According to MediaTek, Wi-Fi 7 will support the ever-growing need for faster internet speeds brought on by emerging uses for online users. These needs include AR/VR applications, cloud gaming, 4K video calling, and 8K streaming. With technology advancing the way it is, high-speed internet — even faster than what’s available today — is turning into a necessity to cope with multi-user households.
MediaTek predicts that products that can support Wi-Fi 7 will start coming out in 2023.
Facebook faces British privacy lawsuit worth billions
For allegedly selling its users’ data
The hits just don’t stop coming. Since being called out for alleged manipulation during the 2016 elections (and arguably before that), Facebook has endured hit after hit from privacy pundits, security firms, and global courts. Now, after much deliberation, criticisms and lawsuits against the platform are finally coming to roost. In Britain, for example, Facebook stands to lose billions in a privacy lawsuit from Britain.
As reported by Reuters, Britain’s Financial Conduct Authority senior adviser Liza Lovdahl Gormsen filed the huge lawsuit to represent British citizens who used the platform between 2015 and 2019 — which approximates 44 million people. The suit alleges that Facebook used unfair terms and conditions to force users to give up their rights to their own information. The entire lawsuit is worth GBP 2.3 billion (or approximately US$ 3.15 billion). Though Facebook is worth over US$ 100 billion now, such a lawsuit likely isn’t insignificant to the company.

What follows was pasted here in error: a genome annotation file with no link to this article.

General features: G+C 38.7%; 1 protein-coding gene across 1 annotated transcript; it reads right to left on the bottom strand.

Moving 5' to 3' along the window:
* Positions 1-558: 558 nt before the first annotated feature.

But, of course, it doesn’t come without precedent. Last year, the company was scrutinized extensively because of whistleblower Frances Haugen’s revelations. According to the former Facebook employee, the platform knowingly creates ruptures in societies everywhere in the world. Besides its effect on mental health and geopolitics, Facebook was also criticized for selling personal data and treating its users as marketable products.
While Britain’s claim is already extensive, it is far from the only country looking to break the company up. The platform is also facing issues in its own home turf for the same charges. The year is just starting, and this likely won’t be Facebook’s last trip to the legal battlefield.
Samsung inexplicably delays Exynos 2200 launch
No new date set yet
Before launching the next Galaxy S flagship series, Samsung often unveils the attached Exynos processor ahead of time. However, this year’s Exynos 2200 is still suspiciously absent. According to sources, Samsung was initially set to launch the new chips on January 11. Since it’s already February 12, the chip’s launch is obviously delayed for an inexplicable reason.